Kathmandu, October 29
With an increase in the number of married couples facing infertility problems in the country, many of them are now opting for in vitro fertilisation of late.
According to doctors, sedentary lifestyle, excessive use of alcohol, smoking, late marriage, miscarriages and frequent abortion, lack of nutrition, infection in uterus and misuse of contraceptives are some of the factors responsible for increasing infertility.
Environmental changes, diseases and migration to foreign countries for employment are other major factors for infertility among married couples.
Dr Nutan Sharma, an IVF specialist, shared that women above the age of 35 years mostly prefer IVF service in Nepal.
In vitro fertilisation is an assisted reproductive technology commonly referred to as IVF. IVF is the process of fertilisation by extracting eggs, retrieving a sperm sample, and then manually combining an egg and sperm in a laboratory dish.
The embryo(s) is then transferred to the uterus.
According to Sharma, two to three patients visit Alka Hospital on a daily basis for IVF. In the same way, of the total women taking IVF service in the country, 29 per cent women received the service from Paropakar Maternity and Women’s Hospital alone.
There are seven IVF centres in Kathmandu valley while five centres are out of the valley. Dr Uma Shribastav, an IVF specialist, said that though 15 per cent of married couples were facing infertility in the country, the government had failed to formulate any policy and regulations regarding IVF service in the country.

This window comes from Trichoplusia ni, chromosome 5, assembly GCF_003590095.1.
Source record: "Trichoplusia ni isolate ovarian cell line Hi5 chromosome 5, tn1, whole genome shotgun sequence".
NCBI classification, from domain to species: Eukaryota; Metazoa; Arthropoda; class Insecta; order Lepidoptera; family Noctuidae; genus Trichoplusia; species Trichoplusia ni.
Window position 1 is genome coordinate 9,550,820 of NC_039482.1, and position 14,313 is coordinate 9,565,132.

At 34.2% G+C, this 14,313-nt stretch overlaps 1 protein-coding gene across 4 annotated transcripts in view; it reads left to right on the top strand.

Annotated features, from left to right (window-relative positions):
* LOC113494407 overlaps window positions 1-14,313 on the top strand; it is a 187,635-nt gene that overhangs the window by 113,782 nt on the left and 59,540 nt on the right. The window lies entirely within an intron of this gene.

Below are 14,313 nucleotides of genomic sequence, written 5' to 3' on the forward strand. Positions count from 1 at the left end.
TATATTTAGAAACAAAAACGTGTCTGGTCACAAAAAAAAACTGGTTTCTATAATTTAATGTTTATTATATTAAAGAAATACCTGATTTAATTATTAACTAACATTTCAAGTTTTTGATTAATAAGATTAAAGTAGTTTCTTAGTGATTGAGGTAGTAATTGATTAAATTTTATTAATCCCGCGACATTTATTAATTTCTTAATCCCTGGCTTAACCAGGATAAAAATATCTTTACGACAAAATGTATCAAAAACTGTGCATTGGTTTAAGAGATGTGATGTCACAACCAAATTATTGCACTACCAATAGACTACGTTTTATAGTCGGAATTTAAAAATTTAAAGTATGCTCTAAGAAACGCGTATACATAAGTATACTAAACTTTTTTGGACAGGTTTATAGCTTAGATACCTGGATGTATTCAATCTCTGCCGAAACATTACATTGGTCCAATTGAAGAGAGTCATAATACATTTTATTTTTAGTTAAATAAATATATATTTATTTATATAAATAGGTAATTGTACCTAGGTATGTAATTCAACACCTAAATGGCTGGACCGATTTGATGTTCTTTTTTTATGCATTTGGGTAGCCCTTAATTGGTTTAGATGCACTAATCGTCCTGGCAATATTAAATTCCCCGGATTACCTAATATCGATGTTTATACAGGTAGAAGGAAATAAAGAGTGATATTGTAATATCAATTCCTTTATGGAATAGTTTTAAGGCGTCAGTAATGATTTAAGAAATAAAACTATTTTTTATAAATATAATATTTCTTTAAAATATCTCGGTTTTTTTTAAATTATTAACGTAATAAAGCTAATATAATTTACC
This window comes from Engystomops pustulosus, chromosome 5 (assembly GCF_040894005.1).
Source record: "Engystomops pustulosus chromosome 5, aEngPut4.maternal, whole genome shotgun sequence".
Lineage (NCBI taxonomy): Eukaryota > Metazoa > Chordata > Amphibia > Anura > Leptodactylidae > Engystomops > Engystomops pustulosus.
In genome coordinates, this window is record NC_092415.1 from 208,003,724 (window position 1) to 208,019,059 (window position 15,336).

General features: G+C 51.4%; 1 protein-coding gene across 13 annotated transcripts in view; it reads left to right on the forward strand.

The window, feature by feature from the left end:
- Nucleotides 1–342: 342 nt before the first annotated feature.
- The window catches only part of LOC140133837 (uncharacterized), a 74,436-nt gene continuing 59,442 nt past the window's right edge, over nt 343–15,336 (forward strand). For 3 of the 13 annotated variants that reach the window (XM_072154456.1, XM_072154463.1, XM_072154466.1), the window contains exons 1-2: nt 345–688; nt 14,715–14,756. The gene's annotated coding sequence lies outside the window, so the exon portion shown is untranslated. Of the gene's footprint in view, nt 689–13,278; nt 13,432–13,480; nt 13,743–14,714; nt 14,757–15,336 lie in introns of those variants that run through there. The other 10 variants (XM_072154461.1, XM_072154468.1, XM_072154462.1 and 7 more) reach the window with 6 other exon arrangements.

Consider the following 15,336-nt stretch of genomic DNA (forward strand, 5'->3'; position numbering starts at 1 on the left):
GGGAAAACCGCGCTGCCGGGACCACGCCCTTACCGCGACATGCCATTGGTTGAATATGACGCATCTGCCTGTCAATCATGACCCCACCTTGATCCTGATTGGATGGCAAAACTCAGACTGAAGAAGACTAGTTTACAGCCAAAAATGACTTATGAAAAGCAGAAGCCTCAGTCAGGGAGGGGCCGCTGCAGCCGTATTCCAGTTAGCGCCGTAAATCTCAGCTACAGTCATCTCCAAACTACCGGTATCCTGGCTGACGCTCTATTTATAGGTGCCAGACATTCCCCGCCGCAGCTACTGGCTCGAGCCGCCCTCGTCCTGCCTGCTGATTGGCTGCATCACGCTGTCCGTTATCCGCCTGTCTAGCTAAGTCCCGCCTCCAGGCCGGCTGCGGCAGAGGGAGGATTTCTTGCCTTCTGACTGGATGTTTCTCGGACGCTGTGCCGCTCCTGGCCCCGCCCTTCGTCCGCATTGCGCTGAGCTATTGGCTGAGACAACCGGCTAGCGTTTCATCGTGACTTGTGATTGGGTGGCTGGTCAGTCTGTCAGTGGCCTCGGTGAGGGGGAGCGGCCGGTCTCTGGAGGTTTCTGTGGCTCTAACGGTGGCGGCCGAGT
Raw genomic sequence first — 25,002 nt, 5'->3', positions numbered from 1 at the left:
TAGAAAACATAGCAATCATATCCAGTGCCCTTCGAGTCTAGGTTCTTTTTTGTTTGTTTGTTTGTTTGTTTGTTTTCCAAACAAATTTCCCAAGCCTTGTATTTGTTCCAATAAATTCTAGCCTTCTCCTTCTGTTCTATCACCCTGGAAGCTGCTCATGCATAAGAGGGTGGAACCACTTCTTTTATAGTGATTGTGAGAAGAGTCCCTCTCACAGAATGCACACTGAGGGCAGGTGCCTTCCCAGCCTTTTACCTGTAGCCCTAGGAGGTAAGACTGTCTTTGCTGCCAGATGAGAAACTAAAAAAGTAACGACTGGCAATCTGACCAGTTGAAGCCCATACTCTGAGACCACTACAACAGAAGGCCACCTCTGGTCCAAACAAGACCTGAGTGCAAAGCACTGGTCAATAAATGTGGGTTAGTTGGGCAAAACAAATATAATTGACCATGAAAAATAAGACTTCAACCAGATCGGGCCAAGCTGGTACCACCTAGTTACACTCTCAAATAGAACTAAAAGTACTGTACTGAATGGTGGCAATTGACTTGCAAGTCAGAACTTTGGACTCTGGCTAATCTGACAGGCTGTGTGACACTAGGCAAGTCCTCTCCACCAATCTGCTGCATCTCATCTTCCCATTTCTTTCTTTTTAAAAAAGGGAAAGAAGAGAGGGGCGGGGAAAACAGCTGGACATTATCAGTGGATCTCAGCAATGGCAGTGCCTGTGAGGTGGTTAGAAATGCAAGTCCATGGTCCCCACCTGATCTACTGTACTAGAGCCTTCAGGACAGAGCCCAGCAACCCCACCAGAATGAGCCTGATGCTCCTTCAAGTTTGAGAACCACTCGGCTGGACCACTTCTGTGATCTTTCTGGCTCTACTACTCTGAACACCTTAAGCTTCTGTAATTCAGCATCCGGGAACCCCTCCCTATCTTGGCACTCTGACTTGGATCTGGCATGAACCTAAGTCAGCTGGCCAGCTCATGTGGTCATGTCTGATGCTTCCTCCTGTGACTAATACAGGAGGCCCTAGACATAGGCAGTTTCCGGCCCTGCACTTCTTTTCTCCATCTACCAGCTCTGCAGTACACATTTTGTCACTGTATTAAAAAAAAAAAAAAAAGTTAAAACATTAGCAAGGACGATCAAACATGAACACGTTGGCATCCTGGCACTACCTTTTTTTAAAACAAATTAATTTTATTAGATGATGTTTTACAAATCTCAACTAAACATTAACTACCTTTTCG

“Due to lack of government policy related to IVF service in the country, many Nepali citizens are compelled to go to neighbouring country to avail the service,” she said.
Mahendra Shrestha, information officer at the Ministry of Health and Population shared that government was planning to formulate action plan to provide easy access to IVF service. “Earlier, there was no any policy regarding IVF service in Nepal. Along with the formulation of National Health Policy, we are planning to formulate action plan and guidelines for IVF service. The government has no problem if people use IVF service to conceive babies, but we need to stop commercialisation of the service,” he shared.
A version of this article appears in print on October 30, 2018 of The Himalayan Times.